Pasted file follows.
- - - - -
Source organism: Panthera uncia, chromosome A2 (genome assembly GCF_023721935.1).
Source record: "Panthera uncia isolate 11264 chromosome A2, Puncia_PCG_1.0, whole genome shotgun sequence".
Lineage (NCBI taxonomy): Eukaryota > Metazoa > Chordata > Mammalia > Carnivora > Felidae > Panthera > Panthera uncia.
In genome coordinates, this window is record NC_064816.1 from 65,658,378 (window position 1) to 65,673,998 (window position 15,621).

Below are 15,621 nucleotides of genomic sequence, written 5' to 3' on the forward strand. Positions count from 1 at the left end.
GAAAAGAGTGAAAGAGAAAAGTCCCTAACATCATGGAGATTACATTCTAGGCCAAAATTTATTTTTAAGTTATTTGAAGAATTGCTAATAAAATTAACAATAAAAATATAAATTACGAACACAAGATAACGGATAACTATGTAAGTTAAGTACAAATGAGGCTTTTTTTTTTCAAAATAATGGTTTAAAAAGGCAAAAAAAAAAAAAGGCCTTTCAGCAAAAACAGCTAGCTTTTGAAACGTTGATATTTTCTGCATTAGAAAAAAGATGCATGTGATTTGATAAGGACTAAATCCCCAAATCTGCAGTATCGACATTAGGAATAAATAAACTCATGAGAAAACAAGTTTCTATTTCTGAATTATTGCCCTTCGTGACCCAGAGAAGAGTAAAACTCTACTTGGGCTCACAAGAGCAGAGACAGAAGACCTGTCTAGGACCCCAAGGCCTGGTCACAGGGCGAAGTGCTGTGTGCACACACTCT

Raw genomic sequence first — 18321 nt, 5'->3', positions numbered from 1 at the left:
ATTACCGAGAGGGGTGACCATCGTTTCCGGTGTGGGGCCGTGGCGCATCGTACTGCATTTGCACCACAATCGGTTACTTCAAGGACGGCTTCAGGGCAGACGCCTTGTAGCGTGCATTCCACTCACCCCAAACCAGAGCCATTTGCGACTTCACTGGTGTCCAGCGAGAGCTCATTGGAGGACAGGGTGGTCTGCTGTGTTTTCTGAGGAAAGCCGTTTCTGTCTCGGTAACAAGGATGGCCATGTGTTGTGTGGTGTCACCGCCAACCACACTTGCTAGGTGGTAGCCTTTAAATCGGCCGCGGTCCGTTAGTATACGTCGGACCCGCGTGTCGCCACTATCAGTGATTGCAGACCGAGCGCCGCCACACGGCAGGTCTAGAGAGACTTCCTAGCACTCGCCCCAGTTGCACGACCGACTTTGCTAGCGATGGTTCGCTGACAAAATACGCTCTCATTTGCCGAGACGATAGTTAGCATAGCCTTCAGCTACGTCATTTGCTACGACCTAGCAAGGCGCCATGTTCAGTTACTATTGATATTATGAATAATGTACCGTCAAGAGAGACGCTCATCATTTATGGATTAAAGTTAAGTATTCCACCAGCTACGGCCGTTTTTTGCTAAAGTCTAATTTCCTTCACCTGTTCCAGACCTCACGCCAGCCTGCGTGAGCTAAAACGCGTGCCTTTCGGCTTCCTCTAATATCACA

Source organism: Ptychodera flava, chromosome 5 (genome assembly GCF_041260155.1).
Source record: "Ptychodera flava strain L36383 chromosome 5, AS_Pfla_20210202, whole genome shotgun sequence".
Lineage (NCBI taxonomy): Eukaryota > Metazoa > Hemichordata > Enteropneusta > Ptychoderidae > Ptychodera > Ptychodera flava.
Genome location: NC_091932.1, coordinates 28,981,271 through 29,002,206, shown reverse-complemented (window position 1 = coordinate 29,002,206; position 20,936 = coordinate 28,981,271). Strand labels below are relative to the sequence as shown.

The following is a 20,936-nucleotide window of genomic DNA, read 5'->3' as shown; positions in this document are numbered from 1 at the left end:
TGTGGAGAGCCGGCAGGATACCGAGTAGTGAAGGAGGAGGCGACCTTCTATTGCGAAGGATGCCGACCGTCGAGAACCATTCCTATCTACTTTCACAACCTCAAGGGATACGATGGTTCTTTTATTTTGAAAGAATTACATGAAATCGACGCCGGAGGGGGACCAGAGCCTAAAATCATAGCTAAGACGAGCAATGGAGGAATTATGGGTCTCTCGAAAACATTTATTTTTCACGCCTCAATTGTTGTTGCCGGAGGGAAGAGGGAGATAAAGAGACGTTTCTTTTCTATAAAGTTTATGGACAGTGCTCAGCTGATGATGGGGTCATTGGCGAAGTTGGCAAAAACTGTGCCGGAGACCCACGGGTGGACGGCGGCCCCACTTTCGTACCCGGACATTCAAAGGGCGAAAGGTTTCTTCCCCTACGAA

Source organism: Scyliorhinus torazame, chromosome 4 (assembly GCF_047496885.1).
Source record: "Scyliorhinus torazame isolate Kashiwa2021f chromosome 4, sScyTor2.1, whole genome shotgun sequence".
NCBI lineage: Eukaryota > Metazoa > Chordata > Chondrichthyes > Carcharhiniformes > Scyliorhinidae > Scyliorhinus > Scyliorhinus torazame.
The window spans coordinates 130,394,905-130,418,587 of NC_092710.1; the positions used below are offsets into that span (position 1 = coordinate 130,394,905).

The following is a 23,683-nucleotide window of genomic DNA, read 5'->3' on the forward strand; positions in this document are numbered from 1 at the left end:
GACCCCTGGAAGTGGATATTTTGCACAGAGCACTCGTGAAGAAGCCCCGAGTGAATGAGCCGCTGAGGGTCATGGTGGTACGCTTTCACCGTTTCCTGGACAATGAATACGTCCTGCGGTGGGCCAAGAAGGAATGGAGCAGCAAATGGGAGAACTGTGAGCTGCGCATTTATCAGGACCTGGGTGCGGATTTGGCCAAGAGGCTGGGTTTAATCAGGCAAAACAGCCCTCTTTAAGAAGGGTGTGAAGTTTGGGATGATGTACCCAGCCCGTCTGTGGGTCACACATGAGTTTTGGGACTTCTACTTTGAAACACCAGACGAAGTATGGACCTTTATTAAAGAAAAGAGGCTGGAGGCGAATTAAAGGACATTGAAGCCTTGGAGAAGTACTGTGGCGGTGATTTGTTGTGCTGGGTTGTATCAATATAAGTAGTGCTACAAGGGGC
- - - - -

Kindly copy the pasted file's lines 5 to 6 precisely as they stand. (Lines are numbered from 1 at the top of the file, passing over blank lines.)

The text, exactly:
Below are 15,621 nucleotides of genomic sequence, written 5' to 3' on the forward strand. Positions count from 1 at the left end.
GAAAAGAGTGAAAGAGAAAAGTCCCTAACATCATGGAGATTACATTCTAGGCCAAAATTTATTTTTAAGTTATTTGAAGAATTGCTAATAAAATTAACAATAAAAATATAAATTACGAACACAAGATAACGGATAACTATGTAAGTTAAGTACAAATGAGGCTTTTTTTTTTCAAAATAATGGTTTAAAAAGGCAAAAAAAAAAAAAGGCCTTTCAGCAAAAACAGCTAGCTTTTGAAACGTTGATATTTTCTGCATTAGAAAAAAGATGCATGTGATTTGATAAGGACTAAATCCCCAAATCTGCAGTATCGACATTAGGAATAAATAAACTCATGAGAAAACAAGTTTCTATTTCTGAATTATTGCCCTTCGTGACCCAGAGAAGAGTAAAACTCTACTTGGGCTCACAAGAGCAGAGACAGAAGACCTGTCTAGGACCCCAAGGCCTGGTCACAGGGCGAAGTGCTGTGTGCACACACTCT